Russians have long embraced the cinematic arts; Russian and later Soviet cinema flourished in the early 1920s, resulting in world-renowned films such as The Battleship Potemkin by Sergei Eisenstein. This flowering continued through the 1960s and 70s, with Sergey Bondarchuk’s film adaptation of Tolstoy’s War and Peace becoming not only the most expensive film made up until that time in the Soviet Union, but also winning the Academy and Golden Globe awards for Best Foreign Language Film.
Contemporary Russian cinema will be showcased at the Russian Resurrection Film Festival screening at Palace Cinema August 2–4. Celebrating its tenth anniversary in Australia this year, the Festival is now one of the oldest, largest and most respected Russian film festivals outside Russia.
Palace Byron Bay will be screening seven diverse films, beginning on Friday August 2 with the thriller Metro. Directed by Anton Megerdichev, the film is set in modern-day Moscow, where a building boom in the centre of the city has led to a crack forming in the tunnel between two metro stations. No-one could have imagined that this would lead to water gushing out of the Moscow River and into the tunnel, endangering hundreds of train passengers with an impending flood. The raging torrent threatens not only the collapse of underground tunnels, but the destruction of the entire city. Among the people caught up in the disaster is Dr Garin, who tries to save the surviving passengers, including his wife’s lover. Garin has to overcome his bitterness, anger and fear; he has to survive in order to rebuild his love, his family and his previously happy life.
Patrons will be fortified for the oncoming terror by opening-night pre-film nibbles and drinks, including – of course – vodka shots!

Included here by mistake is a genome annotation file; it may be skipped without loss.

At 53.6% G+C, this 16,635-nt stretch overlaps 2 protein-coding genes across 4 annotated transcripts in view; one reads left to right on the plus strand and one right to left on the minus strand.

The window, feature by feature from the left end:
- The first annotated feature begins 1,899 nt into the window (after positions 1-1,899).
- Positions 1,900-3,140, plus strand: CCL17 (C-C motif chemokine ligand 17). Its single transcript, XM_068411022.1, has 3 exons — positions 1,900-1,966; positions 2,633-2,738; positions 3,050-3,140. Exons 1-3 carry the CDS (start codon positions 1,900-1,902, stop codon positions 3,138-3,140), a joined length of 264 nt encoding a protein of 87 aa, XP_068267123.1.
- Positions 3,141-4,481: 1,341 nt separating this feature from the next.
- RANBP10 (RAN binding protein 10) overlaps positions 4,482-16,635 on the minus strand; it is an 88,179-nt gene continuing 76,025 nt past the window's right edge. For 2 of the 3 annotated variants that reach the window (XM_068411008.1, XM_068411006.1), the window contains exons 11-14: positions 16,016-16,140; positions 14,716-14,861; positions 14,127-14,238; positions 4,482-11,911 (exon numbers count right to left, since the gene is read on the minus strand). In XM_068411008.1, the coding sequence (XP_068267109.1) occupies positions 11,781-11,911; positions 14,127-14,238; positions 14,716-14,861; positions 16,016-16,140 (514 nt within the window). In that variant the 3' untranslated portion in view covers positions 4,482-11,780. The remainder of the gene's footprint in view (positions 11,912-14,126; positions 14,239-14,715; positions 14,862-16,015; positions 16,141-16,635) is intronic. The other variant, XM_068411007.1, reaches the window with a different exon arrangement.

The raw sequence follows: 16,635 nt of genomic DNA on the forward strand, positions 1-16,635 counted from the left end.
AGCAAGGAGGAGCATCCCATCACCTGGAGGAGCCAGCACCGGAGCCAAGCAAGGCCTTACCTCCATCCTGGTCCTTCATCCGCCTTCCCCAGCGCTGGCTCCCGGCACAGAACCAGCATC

Saturday sees three films screening from 2.30pm: the deliciously optimistic, multi-stranded romantic comedy and Russian-Georgian coproduction Love with an Accent; the psychological detective drama The Iron Butterfly; and The Conductor. With masterful performances, exemplary cinematography and beautiful music, this drama about a Russian conductor who takes his orchestra to Jerusalem to perform St Matthew’s Passion is a winner on all fronts.
A modern remake of the 1971 classic Gentlemen of Fortune gets Sunday’s program off to a colourfully comic start when Treshkin, a children’s party entertainer, is recruited by the police to pose as a notorious gangster whom he closely resembles; he is embedded in an Egyptian prison with the gangster’s accomplices, ultimately leading them on a daring escape and a series of misadventures in Egypt. On Sunday afternoon the festival premieres The Geographer, a thought-provoking drama that combines breathtaking cinematography and a moving music score with the story of Viktor Sluzhkin, who, despite his desperate loneliness, never loses his capacity to feel and to love.
Closing the festival on Sunday night is the stunning musical Hipsters, from acclaimed director Valery Todorovsky and set in the 1950s-era Soviet Union. Mels is a member of the Komsomol, the youth wing of the Communist Party, and Polina is a Stilyagi or Hipster, a group of youths who stand out from the rest of their grey-clothed comrades with their flashy colourful clothes and love of jazz and American culture. While on a ‘raid’ to break up a Hipster party, Mels chases Polina, gets thrown into a pond by her, and immediately falls in love – as you do. As Mels starts to hang out with the local Hipsters the audience is taken on a song-and-dance extravaganza that explores what people will do for love; the love of music and the love of freedom.
Russian Film Festival 2013 – Russian Resurrection, Palace Byron Bay Cinema, Friday 2 August – Sunday 4 August.
Programs and tickets are now available at Palace Byron Bay Cinema. Phone bookings 6680 8555, online bookings, program and session times at www.palacecinemas.com.au.